back to article NVMe? Well, quite. Now Intel, too, is pumping out consumer QLC SSDs

Intel has launched two QLC (4bits/cell) SSDs – one for consumers and one for data centre use. Intel's Navin Shenoy Intel: Yeah, yeah, 10nm. It's on the todo list. Now, let's talk about AI... READ MORE This follows Samsung's recent announcement of a QLC SSD for the consumer market. Intel, as you'd expect, has noted that these …

  1. Snowy Silver badge

    Some things is not quite right.

    It does not have 256GB of DRAM on board not at that price anyway, looking around I see it should be 256MB of DRAM.

  2. earl grey

    that's not the only strange thing

    "52GB, 1TB and 2TB"

    i know it's just a typo, but does anyone look at these any more?

    1. ArrZarr Silver badge

      Re: that's not the only strange thing

      Considering the 1TB clocks in at $199, compared to a 1TB Samsung 960 evo at $500, you can bet your bottom dollar I was looking. I certainly wouldn't mind switching out my old 256GB NvME and also getting rid of four mismatched SSDs and HDDs for a 2TB 660p and some 4-8TB HDD for storage.

      Oh, you meant the editors...

  3. Anonymous Coward
    Anonymous Coward

    My understand is there's not an "SLC write cache"

    Instead it uses some of the QLC as SLC when there's free space, until it gets to something like 60% full. So if you choose to use only half the device, it will be VERY fast for writes thanks to the SLC write cache. If it fill it up, it loses that advantage and is up to 88% slower. Pretty clever, and a good compromise between price and performance.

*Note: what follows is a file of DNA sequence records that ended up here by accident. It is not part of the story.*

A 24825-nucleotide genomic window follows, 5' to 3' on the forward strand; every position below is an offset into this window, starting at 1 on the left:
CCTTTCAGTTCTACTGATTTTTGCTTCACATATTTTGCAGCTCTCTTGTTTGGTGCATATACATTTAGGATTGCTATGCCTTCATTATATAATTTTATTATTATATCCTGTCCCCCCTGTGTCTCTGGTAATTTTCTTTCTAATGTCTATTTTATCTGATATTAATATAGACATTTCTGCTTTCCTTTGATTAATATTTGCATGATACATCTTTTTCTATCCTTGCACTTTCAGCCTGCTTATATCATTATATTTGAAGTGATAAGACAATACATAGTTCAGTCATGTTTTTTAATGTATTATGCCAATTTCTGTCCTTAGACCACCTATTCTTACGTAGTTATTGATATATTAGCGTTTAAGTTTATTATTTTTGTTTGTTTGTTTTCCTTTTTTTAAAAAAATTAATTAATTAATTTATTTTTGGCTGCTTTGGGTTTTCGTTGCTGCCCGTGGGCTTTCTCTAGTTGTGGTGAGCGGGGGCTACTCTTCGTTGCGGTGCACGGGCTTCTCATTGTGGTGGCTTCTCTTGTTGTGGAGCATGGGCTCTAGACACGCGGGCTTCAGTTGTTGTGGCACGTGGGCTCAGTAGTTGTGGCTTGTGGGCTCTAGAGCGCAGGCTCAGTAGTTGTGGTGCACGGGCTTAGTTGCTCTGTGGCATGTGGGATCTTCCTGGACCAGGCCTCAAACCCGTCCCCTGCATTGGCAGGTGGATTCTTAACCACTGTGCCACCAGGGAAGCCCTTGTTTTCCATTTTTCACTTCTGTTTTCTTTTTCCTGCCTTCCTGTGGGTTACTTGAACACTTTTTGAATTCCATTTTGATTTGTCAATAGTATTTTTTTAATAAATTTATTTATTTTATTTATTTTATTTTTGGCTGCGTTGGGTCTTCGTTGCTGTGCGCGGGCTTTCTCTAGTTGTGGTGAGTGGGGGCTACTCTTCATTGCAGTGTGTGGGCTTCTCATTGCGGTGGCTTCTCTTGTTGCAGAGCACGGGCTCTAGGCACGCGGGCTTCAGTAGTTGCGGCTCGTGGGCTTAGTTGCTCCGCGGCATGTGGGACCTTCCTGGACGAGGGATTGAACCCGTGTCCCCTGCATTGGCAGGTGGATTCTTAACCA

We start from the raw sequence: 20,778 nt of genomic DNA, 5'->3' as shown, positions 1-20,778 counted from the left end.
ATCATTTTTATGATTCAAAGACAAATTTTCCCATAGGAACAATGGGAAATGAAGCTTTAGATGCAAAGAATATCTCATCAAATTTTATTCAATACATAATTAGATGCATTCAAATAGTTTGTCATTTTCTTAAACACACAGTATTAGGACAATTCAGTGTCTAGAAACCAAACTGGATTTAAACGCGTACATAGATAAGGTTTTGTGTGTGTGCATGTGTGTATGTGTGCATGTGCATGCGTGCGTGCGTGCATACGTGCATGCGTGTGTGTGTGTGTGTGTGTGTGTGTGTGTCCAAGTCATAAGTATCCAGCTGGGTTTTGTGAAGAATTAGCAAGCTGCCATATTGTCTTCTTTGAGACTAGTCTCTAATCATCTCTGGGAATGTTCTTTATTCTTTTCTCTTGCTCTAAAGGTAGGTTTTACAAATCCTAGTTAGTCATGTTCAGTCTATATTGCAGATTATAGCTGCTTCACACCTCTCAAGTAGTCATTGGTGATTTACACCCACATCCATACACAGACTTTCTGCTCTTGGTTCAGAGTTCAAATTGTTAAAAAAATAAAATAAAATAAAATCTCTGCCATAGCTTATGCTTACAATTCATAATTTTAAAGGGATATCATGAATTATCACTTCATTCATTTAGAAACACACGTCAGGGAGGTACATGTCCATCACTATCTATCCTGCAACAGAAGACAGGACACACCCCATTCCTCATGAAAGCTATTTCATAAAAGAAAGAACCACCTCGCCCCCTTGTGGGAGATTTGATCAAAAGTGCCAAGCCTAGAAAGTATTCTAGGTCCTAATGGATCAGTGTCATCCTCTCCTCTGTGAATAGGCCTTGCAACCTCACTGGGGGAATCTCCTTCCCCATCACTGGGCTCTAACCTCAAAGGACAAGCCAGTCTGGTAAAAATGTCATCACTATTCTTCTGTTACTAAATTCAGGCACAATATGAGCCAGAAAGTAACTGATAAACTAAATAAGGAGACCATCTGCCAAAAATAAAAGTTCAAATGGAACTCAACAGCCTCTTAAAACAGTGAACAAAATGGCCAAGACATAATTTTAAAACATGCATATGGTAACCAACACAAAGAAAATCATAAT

1. David Roberts

      Re: My understand is there's not an "SLC write cache"

      So to put it another way, beyond 60% full the performance drops off a cliff?

      Makes me wonder if you would be better off with a smaller (or more expensive) drive and a proper SLC write cache.

      1. Anonymous Coward
        Anonymous Coward

        Re: My understand is there's not an "SLC write cache"

        Well yes, where "cliff" = "still orders of magnitude faster than any hard drive, and competitive with SSDs from just a few years ago". How fast do you need your SSD to be? Most people could use one of those Intel 320 series SSDs from almost a decade ago - which I still do as boot & /home - and not notice if they got the 10x or more speedup possible from the latest and greatest.

        If you regularly copy multi gigabyte files, or run an Oracle DB for fun, then yeah you probably want to make sure you don't run into the 88% slowdown.

        As for "better off with a smaller or more expensive drive with a proper SLC write cache" already have that with this Intel one. You want one that's smaller, use only half its capacity (by leaving half unpartitioned) and you're fine, or you could buy one of Intel's that's twice the size for presumably twice the price, and again use half of it. The nice thing about using half of a drive is that you have some spare storage in case you ever need it in a pinch, something you don't have if you buy a smaller or more expensive one and use its full capacity.

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